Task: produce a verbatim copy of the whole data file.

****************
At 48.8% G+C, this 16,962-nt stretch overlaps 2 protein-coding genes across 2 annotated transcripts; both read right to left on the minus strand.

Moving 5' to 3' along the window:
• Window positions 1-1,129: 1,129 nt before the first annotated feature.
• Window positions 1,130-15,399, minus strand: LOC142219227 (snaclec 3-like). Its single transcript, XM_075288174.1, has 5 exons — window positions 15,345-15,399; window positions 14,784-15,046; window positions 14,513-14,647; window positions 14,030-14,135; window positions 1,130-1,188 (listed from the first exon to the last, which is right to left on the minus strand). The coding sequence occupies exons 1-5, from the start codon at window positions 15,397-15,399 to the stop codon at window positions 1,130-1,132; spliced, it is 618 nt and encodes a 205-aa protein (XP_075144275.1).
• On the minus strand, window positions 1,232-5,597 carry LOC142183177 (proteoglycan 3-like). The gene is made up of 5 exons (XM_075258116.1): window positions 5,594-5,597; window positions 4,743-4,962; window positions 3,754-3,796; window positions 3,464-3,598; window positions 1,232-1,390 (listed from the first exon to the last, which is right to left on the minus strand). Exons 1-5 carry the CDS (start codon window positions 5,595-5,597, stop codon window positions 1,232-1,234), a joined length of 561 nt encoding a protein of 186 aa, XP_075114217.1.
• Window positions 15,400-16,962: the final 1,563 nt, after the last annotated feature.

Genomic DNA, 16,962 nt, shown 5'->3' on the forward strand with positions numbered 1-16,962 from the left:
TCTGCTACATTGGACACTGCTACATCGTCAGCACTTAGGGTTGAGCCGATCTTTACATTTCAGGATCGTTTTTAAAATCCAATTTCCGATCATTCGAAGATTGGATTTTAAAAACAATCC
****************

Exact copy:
At 48.8% G+C, this 16,962-nt stretch overlaps 2 protein-coding genes across 2 annotated transcripts; both read right to left on the minus strand.

Moving 5' to 3' along the window:
• Window positions 1-1,129: 1,129 nt before the first annotated feature.
• Window positions 1,130-15,399, minus strand: LOC142219227 (snaclec 3-like). Its single transcript, XM_075288174.1, has 5 exons — window positions 15,345-15,399; window positions 14,784-15,046; window positions 14,513-14,647; window positions 14,030-14,135; window positions 1,130-1,188 (listed from the first exon to the last, which is right to left on the minus strand). The coding sequence occupies exons 1-5, from the start codon at window positions 15,397-15,399 to the stop codon at window positions 1,130-1,132; spliced, it is 618 nt and encodes a 205-aa protein (XP_075144275.1).
• On the minus strand, window positions 1,232-5,597 carry LOC142183177 (proteoglycan 3-like). The gene is made up of 5 exons (XM_075258116.1): window positions 5,594-5,597; window positions 4,743-4,962; window positions 3,754-3,796; window positions 3,464-3,598; window positions 1,232-1,390 (listed from the first exon to the last, which is right to left on the minus strand). Exons 1-5 carry the CDS (start codon window positions 5,595-5,597, stop codon window positions 1,232-1,234), a joined length of 561 nt encoding a protein of 186 aa, XP_075114217.1.
• Window positions 15,400-16,962: the final 1,563 nt, after the last annotated feature.

Genomic DNA, 16,962 nt, shown 5'->3' on the forward strand with positions numbered 1-16,962 from the left:
TCTGCTACATTGGACACTGCTACATCGTCAGCACTTAGGGTTGAGCCGATCTTTACATTTCAGGATCGTTTTTAAAATCCAATTTCCGATCATTCGAAGATTGGATTTTAAAAACAATCC